Three months ago:
“And [28 years ago], as now, Vancouver’s real estate was unaffordable. Nothing in that regard has changed.
What has changed are expectations. There are those who feel that the lack of cheap housing in Vancouver is an abomination. They feel that the convenience of a short commute or the proximity to a really good Ethiopian restaurant should be the natural order of things. …
Vancouver, of course, will always be the centre of things in the Metro area. It has history and critical mass on its side.
And by its very nature, it is going to attract people who want to come here and live in the city.
… the market will propel any kind of property here into the stratosphere.”
– ‘Affordable housing in Vancouver? Why bother?’, Peter McMartin, Vancouver Sun, 22 Mar 2012
“Be careful what you wish for. Real estate is a two-way street, and while the issue of high housing prices has been dominated by Yellow Peril alarmists and affordable housing advocates, and by those who despair at the effect high prices have had on their neighbourhoods, there are many, many more homeowners, I’d suggest, whose financial security and that of their children are inextricably linked to their homes, and who regard the erosion of their biggest asset with real fear. They won’t care who buys their home, as long as it’s for a good price. And if the projections of the TD Bank’s economist come true [Predicted price drops of 15%. -ed.], those days when an offshore Asian buyer came calling will be remembered wistfully.”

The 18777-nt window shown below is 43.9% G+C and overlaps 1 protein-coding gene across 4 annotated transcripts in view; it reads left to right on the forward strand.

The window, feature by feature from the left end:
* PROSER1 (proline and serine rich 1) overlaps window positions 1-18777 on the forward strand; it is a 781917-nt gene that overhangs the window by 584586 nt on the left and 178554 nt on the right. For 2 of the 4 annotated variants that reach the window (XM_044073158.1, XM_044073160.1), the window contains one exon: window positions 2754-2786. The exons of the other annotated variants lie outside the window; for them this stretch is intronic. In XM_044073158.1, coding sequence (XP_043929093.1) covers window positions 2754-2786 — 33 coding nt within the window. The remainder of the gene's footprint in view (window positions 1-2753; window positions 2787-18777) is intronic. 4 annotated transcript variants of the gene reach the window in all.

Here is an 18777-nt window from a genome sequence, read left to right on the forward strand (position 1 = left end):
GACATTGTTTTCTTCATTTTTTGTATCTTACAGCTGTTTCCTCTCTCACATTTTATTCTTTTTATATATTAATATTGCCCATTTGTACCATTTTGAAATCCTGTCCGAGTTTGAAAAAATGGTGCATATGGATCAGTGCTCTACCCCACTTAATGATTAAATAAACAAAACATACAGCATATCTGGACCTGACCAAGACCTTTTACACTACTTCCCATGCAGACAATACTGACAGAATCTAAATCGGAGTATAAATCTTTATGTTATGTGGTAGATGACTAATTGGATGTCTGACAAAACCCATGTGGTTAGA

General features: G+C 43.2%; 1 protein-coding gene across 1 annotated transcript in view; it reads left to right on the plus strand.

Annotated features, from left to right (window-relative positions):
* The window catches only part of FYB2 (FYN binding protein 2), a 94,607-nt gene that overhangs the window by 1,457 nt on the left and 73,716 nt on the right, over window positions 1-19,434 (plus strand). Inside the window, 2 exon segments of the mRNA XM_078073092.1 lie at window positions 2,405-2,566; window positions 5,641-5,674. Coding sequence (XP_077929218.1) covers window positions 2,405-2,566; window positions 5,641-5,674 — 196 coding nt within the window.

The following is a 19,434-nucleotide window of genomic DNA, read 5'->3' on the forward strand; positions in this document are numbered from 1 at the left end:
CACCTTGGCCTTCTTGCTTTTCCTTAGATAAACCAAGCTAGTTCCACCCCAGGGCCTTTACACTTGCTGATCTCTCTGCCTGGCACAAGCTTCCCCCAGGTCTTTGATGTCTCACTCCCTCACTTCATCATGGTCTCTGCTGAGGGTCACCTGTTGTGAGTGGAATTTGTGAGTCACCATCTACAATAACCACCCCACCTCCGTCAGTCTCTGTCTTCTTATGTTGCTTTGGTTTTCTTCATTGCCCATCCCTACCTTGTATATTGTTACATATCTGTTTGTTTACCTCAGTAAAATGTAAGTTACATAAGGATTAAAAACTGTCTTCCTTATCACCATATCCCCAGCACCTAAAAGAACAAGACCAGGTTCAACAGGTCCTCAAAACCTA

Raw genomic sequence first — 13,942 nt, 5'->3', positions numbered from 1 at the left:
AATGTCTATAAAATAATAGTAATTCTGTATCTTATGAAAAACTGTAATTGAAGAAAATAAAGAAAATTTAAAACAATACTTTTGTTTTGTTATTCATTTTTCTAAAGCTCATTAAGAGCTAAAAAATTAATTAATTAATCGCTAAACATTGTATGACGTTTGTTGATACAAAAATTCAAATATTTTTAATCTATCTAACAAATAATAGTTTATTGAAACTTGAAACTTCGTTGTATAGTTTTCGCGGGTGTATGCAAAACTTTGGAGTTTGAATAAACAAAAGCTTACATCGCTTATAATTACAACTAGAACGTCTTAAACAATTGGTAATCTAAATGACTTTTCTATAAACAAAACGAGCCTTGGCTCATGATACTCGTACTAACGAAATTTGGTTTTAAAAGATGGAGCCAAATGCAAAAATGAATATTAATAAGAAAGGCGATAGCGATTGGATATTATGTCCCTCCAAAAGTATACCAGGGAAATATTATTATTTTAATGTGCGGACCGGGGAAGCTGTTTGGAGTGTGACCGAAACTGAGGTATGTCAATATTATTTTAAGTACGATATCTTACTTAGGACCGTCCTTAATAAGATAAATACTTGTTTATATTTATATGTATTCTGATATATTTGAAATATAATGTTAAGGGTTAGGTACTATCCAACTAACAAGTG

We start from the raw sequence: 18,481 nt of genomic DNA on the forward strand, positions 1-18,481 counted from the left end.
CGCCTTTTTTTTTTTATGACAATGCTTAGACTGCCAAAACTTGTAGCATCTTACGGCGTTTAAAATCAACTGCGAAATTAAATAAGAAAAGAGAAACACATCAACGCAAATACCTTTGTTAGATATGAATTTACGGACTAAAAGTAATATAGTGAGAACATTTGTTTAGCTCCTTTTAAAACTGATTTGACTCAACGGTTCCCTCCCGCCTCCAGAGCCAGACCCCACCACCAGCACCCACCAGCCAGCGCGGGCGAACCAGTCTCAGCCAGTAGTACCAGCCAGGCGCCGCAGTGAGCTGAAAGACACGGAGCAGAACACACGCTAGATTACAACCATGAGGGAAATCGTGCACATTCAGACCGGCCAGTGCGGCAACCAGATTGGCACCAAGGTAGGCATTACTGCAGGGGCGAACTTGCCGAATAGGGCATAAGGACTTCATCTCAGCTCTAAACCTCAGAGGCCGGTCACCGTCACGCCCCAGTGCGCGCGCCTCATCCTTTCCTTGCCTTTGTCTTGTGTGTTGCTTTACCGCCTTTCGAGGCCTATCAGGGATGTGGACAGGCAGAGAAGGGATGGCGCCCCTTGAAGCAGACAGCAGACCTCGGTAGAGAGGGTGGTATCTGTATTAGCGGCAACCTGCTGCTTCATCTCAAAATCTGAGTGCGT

– ‘The housing market is teetering. Happy now?’, Peter McMartin, Vancouver Sun, 22 Jun 2012
The speculative mania in Vancouver RE has been caused by locals overextending themselves by overbidding on homes using cheap financing; paying prices far above those supported by fundamental values; speculating that those prices could only go up further.
Any situation where the “financial security” of a large percentage of the population becomes “inextricably linked to their homes” is deeply unhealthy, and should always sound alarms. Such alarms have indeed been ringing loudly in Vancouver, for a good many years, but very few have cared to listen to them.
There are now, unfortunately, many individuals and families at risk of future financial distress as a result of the inevitable unwinding of the resultant market conditions.